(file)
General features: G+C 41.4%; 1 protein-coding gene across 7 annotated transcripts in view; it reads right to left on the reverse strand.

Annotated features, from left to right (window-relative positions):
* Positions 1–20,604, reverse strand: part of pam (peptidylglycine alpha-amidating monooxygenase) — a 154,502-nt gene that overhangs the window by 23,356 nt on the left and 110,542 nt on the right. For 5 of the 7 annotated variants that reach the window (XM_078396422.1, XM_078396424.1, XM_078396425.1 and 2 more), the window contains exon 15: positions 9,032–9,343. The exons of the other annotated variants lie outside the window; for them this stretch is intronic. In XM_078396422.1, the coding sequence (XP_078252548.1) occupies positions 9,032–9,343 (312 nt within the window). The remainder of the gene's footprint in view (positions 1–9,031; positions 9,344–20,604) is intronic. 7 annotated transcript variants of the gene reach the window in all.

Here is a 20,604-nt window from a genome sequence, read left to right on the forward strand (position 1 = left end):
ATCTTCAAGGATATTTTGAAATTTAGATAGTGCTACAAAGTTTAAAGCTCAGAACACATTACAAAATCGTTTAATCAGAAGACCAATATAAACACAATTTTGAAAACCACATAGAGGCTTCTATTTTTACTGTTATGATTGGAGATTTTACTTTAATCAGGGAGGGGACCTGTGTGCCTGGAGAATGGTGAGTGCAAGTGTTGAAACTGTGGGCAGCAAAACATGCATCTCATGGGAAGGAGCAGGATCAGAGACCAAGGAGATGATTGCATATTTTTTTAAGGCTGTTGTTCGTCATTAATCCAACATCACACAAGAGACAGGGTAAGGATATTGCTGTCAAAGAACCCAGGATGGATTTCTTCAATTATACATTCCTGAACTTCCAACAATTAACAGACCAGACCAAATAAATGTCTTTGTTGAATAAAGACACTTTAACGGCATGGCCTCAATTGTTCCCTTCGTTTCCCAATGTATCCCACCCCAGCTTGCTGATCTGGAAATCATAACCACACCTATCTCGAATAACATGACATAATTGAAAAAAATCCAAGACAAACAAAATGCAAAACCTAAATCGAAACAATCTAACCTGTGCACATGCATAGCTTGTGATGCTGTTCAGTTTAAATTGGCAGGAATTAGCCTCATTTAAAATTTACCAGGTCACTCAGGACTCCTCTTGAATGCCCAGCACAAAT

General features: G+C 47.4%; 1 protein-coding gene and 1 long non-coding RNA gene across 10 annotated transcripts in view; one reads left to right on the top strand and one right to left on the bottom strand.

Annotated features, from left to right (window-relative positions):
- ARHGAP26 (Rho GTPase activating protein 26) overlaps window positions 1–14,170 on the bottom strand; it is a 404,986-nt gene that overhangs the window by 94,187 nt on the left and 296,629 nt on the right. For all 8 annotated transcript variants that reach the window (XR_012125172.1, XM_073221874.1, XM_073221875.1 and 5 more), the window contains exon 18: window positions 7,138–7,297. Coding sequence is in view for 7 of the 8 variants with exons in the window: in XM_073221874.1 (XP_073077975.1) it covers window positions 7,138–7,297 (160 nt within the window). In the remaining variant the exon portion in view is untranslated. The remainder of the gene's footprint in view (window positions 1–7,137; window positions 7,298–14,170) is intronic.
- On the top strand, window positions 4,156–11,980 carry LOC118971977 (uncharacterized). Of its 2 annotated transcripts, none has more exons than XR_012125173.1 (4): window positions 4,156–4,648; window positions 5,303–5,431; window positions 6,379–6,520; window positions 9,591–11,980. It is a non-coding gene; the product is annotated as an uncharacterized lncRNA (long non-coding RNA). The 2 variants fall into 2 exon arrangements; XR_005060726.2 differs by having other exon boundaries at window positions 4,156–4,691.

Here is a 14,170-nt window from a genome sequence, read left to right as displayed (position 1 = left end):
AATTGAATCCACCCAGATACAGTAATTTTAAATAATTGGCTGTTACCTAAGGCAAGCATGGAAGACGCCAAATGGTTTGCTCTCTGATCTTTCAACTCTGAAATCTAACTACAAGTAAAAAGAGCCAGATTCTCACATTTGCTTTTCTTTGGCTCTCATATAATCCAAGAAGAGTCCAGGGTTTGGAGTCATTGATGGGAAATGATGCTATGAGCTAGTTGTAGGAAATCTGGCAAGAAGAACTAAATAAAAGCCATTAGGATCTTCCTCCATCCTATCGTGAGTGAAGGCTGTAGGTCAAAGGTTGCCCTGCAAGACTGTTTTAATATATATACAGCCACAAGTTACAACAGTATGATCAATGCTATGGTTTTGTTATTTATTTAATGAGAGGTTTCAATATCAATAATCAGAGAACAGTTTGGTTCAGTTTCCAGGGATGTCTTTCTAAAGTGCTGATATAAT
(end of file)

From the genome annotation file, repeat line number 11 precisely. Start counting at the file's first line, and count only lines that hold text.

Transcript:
AATTGAATCCACCCAGATACAGTAATTTTAAATAATTGGCTGTTACCTAAGGCAAGCATGGAAGACGCCAAATGGTTTGCTCTCTGATCTTTCAACTCTGAAATCTAACTACAAGTAAAAAGAGCCAGATTCTCACATTTGCTTTTCTTTGGCTCTCATATAATCCAAGAAGAGTCCAGGGTTTGGAGTCATTGATGGGAAATGATGCTATGAGCTAGTTGTAGGAAATCTGGCAAGAAGAACTAAATAAAAGCCATTAGGATCTTCCTCCATCCTATCGTGAGTGAAGGCTGTAGGTCAAAGGTTGCCCTGCAAGACTGTTTTAATATATATACAGCCACAAGTTACAACAGTATGATCAATGCTATGGTTTTGTTATTTATTTAATGAGAGGTTTCAATATCAATAATCAGAGAACAGTTTGGTTCAGTTTCCAGGGATGTCTTTCTAAAGTGCTGATATAAT